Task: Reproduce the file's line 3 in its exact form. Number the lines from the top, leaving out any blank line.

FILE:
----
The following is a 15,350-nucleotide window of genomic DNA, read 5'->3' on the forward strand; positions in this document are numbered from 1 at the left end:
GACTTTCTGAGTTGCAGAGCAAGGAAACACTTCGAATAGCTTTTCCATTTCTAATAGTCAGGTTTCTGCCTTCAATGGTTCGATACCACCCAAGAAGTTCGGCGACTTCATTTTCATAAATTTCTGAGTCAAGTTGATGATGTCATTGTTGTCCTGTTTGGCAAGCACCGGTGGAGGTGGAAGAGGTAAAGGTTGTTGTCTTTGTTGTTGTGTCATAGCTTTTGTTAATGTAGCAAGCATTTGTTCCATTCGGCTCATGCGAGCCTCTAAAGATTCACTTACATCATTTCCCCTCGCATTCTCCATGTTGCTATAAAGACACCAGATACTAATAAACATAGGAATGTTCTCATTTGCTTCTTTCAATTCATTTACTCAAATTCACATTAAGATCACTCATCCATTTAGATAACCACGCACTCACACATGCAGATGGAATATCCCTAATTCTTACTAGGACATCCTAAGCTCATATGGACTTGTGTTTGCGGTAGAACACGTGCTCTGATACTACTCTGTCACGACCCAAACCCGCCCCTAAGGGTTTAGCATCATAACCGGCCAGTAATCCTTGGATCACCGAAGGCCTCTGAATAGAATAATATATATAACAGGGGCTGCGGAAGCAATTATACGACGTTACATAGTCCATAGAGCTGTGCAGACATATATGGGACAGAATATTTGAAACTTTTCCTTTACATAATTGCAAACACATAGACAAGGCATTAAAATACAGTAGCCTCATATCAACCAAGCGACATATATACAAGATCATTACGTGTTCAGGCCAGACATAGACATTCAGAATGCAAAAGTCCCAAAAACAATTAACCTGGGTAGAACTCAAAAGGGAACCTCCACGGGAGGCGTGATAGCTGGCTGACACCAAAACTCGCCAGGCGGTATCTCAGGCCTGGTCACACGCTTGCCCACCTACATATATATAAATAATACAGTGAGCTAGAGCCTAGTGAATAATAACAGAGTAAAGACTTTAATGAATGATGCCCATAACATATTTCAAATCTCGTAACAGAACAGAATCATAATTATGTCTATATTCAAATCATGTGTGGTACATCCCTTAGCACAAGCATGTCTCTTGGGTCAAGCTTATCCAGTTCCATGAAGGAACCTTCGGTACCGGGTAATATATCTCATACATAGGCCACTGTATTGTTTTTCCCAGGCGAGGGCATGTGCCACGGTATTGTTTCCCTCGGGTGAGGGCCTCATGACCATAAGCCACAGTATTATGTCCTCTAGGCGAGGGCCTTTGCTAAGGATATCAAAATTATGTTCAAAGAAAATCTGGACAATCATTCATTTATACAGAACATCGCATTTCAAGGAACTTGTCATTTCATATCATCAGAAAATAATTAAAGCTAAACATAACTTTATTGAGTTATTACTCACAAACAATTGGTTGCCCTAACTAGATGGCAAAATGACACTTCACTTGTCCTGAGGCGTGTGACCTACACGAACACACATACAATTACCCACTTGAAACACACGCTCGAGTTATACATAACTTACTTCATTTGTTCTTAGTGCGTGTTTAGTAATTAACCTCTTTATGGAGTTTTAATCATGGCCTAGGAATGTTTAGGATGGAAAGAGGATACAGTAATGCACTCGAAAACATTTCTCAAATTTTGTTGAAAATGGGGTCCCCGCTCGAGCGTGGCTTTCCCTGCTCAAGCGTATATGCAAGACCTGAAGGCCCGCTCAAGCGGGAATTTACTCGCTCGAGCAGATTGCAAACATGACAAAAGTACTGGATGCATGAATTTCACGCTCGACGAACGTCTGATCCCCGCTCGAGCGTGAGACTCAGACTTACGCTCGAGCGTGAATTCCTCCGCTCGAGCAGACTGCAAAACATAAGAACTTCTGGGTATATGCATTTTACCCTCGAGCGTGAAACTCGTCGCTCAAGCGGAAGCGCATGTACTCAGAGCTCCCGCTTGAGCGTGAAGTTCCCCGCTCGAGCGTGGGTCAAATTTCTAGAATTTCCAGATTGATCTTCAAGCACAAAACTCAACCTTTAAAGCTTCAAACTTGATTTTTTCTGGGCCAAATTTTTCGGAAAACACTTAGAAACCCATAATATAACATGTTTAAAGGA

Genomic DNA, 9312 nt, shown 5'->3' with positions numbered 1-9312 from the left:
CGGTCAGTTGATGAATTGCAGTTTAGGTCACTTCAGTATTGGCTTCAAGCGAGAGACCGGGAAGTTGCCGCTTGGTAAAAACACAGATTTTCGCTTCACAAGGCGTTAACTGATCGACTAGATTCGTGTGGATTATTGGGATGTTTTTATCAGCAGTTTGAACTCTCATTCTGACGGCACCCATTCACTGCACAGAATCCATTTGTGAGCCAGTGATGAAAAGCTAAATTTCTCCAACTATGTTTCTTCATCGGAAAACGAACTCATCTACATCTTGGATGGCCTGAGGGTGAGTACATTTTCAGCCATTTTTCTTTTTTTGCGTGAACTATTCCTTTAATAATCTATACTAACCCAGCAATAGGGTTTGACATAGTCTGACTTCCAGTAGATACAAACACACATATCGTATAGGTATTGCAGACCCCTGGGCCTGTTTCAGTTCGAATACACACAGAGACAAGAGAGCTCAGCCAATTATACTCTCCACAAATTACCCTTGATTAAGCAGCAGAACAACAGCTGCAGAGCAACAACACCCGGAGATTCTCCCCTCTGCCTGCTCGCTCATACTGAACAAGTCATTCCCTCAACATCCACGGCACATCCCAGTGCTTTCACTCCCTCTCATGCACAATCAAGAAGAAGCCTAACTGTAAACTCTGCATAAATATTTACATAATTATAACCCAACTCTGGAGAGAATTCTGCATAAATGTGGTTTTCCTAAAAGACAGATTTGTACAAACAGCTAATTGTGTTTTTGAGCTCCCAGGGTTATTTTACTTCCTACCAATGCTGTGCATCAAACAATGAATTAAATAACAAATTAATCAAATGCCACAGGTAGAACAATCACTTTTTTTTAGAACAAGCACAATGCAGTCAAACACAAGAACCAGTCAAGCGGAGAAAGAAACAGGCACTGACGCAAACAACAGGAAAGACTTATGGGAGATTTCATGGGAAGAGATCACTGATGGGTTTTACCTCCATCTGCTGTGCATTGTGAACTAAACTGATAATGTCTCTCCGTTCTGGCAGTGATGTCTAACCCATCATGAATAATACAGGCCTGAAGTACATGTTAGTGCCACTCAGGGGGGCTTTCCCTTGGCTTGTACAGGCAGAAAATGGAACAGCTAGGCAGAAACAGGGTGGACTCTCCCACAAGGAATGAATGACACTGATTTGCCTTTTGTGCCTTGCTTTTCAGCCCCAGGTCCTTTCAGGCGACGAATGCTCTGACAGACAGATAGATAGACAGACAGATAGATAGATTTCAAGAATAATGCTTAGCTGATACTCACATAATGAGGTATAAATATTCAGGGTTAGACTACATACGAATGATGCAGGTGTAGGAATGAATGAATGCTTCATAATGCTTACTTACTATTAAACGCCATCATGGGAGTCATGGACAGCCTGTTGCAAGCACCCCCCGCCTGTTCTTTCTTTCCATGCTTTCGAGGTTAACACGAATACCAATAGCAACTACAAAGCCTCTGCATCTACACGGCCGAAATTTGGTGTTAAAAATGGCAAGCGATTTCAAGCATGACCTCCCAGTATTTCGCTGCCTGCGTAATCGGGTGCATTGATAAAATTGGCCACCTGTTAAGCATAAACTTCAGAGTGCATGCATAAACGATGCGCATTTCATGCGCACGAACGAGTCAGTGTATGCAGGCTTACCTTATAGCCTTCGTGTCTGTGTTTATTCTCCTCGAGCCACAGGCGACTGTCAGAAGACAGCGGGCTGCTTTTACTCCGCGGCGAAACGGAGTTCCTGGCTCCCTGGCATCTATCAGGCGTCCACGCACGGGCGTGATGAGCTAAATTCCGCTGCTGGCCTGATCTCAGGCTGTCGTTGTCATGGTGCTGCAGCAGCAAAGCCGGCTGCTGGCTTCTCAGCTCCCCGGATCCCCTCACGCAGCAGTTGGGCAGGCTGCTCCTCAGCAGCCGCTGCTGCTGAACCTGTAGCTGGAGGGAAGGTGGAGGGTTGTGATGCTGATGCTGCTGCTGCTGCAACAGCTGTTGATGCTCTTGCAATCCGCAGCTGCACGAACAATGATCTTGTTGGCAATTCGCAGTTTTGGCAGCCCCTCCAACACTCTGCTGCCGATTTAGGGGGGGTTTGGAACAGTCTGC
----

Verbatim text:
Genomic DNA, 9312 nt, shown 5'->3' with positions numbered 1-9312 from the left: